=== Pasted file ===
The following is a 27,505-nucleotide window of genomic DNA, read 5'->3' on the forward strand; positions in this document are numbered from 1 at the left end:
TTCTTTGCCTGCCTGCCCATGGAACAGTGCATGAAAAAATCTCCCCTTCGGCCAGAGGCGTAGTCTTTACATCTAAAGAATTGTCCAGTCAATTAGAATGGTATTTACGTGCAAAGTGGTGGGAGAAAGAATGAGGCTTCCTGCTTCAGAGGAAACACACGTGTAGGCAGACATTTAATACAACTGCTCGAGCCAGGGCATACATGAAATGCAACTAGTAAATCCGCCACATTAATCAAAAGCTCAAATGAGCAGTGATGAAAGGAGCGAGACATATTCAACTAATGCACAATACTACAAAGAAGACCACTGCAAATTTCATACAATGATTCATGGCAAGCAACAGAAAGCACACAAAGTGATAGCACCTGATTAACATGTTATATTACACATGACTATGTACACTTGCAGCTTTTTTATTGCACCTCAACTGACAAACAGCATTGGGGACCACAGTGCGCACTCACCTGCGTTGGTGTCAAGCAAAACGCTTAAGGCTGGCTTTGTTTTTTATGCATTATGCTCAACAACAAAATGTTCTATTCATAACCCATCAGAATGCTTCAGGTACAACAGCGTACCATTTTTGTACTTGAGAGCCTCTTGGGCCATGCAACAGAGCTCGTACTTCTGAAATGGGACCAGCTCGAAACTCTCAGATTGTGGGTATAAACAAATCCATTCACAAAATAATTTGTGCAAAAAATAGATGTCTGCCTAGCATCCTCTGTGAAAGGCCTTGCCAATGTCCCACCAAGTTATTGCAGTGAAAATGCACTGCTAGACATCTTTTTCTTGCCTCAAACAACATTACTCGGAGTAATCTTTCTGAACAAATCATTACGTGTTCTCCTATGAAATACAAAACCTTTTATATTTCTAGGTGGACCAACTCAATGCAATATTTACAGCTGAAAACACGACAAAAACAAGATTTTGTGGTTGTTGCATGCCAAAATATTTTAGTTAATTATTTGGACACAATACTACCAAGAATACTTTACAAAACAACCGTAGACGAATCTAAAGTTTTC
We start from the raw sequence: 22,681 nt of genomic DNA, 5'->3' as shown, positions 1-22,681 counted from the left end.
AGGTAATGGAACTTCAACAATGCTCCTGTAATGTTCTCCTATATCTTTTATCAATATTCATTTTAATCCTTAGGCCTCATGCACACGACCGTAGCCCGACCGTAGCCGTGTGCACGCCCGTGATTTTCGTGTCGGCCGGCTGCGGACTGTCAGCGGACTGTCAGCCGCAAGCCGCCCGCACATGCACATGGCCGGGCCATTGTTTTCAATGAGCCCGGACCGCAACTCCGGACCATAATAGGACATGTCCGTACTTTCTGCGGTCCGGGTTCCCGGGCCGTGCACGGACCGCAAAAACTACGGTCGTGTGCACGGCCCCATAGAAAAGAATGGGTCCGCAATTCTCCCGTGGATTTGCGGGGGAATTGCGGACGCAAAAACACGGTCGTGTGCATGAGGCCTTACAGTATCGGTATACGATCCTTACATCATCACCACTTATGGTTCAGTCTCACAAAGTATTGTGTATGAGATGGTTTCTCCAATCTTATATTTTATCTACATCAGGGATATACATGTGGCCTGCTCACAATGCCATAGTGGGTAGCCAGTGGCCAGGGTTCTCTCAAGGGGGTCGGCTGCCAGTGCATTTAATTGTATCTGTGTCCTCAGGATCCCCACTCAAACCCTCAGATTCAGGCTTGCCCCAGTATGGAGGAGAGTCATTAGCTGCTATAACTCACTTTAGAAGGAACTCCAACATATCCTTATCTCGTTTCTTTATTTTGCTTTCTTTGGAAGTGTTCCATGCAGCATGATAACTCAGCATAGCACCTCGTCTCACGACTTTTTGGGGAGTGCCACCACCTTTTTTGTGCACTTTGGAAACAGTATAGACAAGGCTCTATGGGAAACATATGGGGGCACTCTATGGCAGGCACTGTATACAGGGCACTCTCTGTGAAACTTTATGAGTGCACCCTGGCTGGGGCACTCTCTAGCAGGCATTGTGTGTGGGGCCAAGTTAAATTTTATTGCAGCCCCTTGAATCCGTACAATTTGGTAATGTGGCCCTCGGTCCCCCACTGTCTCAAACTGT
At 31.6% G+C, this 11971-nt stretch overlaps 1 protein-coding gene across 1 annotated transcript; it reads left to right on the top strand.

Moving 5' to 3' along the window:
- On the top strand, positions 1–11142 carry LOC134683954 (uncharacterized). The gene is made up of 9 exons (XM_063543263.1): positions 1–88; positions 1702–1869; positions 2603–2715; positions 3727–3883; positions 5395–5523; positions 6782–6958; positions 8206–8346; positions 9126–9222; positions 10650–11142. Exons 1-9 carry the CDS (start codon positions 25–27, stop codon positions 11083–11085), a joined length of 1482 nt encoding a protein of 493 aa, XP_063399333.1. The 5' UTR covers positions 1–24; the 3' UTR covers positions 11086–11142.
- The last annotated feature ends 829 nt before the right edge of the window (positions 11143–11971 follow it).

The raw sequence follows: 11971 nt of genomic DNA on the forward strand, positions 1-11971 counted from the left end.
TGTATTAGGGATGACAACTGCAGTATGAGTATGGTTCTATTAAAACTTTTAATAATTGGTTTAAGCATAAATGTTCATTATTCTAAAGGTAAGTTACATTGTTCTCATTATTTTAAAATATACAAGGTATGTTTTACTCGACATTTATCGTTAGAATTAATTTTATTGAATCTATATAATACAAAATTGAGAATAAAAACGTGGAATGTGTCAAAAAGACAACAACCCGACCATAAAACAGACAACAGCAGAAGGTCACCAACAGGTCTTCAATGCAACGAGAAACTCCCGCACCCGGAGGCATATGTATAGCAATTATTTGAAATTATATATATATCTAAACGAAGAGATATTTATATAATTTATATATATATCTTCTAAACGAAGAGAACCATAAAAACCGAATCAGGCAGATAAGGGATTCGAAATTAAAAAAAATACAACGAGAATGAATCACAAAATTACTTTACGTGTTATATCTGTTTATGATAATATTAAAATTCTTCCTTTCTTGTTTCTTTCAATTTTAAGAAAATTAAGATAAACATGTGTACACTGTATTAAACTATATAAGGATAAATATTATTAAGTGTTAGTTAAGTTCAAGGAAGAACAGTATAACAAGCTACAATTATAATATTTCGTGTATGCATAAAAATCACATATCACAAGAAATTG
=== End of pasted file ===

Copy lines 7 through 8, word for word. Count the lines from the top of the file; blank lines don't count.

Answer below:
- On the top strand, positions 1–11142 carry LOC134683954 (uncharacterized). The gene is made up of 9 exons (XM_063543263.1): positions 1–88; positions 1702–1869; positions 2603–2715; positions 3727–3883; positions 5395–5523; positions 6782–6958; positions 8206–8346; positions 9126–9222; positions 10650–11142. Exons 1-9 carry the CDS (start codon positions 25–27, stop codon positions 11083–11085), a joined length of 1482 nt encoding a protein of 493 aa, XP_063399333.1. The 5' UTR covers positions 1–24; the 3' UTR covers positions 11086–11142.
- The last annotated feature ends 829 nt before the right edge of the window (positions 11143–11971 follow it).